Two Poems

John Ashbery

The Gods of Fairness

The failure to see God is not a problem
God has a problem with. Sure, he could see us
if he had a hankering to do so, but that’s
not the point. The point is his concern
for us and for biscuits. For the loaf
of bread that turns in the night sky over Stockholm.

Not there, over there. And I yelled them
what I had told them before. The affair is no one’s business.
The peeing man seemed not to notice either.
We came up the strand with carbuncles
and chessmen fetched from the wreck. Finally the surplus buzz
did notice, and it was fatal to our project.
We just gave up then and there, some of us dying, others walking
wearily but contentedly away. God had had his little joke,
but who was to say it wasn’t ours? Nobody, apparently,
which could be why the subject was never raised
in discussion groups in old houses along the harbour,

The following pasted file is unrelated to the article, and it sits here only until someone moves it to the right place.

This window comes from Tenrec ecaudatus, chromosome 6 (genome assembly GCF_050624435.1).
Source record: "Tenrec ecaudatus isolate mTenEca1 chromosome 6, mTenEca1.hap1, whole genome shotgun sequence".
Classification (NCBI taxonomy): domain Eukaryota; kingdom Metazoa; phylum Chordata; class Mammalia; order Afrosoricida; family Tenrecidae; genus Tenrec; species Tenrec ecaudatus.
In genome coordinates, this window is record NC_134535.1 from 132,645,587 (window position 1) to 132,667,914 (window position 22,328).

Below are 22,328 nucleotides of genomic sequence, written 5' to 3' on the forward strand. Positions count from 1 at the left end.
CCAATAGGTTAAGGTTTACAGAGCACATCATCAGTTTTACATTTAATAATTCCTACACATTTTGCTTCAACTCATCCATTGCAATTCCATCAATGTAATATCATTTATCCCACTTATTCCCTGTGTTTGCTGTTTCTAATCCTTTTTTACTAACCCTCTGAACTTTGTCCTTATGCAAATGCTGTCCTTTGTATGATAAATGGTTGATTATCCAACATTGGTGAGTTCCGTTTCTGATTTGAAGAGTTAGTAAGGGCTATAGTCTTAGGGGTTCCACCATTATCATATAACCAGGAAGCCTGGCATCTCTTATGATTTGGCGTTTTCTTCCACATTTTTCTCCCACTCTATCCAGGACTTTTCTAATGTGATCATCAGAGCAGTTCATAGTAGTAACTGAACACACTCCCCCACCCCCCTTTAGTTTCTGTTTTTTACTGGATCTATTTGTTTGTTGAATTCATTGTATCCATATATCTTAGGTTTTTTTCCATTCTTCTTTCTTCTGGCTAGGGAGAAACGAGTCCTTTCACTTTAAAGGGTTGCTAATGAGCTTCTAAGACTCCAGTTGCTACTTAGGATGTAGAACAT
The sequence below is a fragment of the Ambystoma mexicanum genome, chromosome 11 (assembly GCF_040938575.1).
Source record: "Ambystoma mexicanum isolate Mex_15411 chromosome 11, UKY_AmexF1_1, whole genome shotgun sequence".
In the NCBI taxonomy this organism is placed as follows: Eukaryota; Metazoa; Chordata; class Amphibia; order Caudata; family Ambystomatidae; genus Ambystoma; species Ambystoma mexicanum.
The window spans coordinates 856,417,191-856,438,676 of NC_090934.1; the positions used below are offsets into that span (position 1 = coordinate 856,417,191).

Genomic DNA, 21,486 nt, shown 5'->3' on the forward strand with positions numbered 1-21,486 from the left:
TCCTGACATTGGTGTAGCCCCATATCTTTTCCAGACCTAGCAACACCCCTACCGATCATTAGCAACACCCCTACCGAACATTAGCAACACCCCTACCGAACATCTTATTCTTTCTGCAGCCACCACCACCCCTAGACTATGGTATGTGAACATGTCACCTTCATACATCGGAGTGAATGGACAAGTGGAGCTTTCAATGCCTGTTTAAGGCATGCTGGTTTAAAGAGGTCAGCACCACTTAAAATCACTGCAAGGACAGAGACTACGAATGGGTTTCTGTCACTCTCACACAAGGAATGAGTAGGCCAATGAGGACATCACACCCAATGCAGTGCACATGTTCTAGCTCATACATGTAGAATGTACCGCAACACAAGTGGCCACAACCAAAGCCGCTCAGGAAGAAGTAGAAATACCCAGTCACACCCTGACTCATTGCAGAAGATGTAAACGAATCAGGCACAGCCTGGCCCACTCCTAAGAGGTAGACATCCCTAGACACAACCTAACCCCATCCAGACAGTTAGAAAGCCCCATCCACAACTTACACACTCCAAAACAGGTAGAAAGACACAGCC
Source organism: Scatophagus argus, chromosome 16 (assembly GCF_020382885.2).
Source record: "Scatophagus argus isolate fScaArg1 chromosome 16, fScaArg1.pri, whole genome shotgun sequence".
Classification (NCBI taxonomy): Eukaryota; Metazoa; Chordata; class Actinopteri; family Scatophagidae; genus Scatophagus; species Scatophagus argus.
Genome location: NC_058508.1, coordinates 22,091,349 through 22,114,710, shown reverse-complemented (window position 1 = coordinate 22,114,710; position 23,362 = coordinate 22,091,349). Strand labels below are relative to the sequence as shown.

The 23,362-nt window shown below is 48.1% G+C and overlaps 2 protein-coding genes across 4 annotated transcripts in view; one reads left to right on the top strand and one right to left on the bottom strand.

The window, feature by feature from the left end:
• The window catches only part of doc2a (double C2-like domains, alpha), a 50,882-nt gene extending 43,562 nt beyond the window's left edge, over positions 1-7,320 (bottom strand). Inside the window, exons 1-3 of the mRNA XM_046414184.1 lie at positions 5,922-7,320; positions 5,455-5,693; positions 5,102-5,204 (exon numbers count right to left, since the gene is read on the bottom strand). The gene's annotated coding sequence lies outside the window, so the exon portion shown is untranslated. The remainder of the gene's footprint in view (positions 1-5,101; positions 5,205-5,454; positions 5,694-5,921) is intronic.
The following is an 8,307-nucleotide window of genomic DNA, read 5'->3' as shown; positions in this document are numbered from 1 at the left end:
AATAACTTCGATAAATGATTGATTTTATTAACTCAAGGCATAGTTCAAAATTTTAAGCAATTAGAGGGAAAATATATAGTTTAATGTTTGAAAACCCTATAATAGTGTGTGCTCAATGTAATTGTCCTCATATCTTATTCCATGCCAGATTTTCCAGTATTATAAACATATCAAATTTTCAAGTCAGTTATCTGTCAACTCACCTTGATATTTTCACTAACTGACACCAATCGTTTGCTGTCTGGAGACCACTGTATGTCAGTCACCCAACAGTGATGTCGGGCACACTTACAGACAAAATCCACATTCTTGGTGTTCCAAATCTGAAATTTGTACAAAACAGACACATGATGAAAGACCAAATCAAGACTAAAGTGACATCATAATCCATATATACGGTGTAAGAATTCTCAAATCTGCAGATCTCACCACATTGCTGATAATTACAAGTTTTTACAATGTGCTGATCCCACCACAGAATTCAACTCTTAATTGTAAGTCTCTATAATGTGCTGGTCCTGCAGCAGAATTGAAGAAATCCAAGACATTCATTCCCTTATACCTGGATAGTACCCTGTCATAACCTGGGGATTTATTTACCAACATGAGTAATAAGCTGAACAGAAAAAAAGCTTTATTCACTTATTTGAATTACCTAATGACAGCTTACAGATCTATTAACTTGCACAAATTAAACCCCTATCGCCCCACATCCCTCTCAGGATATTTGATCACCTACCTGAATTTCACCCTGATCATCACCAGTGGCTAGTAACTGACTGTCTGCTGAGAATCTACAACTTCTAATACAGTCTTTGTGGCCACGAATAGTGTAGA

some of them practically falling into it.
Yet still they chatter a little ruefully: ‘I know
your grace’s preference.’ There are times
when I even think I can read his mind,
coated with seed-pearls and diamonds.
There they are, for the taking. Take them away.
Deposit them in whatever suburban bank you choose.
Hurry, before he changes his mind – again.

But all they did was lean on their shovels, dreaming
of spring planting, and the marvellous harvests to come.

The Impure

Your story ... most enjoyable.
I sat down and read it through from
beginning to end at one sitting,
whatever it is. Reams and reams of it.

White ambulances chase each other through the snow
and the fish swim by, too haughty
to have an opinion on anything.

These timed-release capsules work very well
but how could anyone know that? We are where
we began. This grey October day

that no one could have imagined, save Mama and Papa
sitting on their porch, having doubts about the weather.
When they go inside
it will all be over.

Casting about for some impurities
in your rock-crystal speech, I was struck by a tone
only mute dragonflies can keep up for long.

Then I thought about your brother Ben,
gone so long in the far land.
Would he return with the car,
with garlands flowing from its fenders,
to utter the word ‘drizzle’? Oh, Ben,
we liked you so much for such a long time.
Then you became insufferable to us
in just a few moments, for no reason. And now
we think we like you, Ben.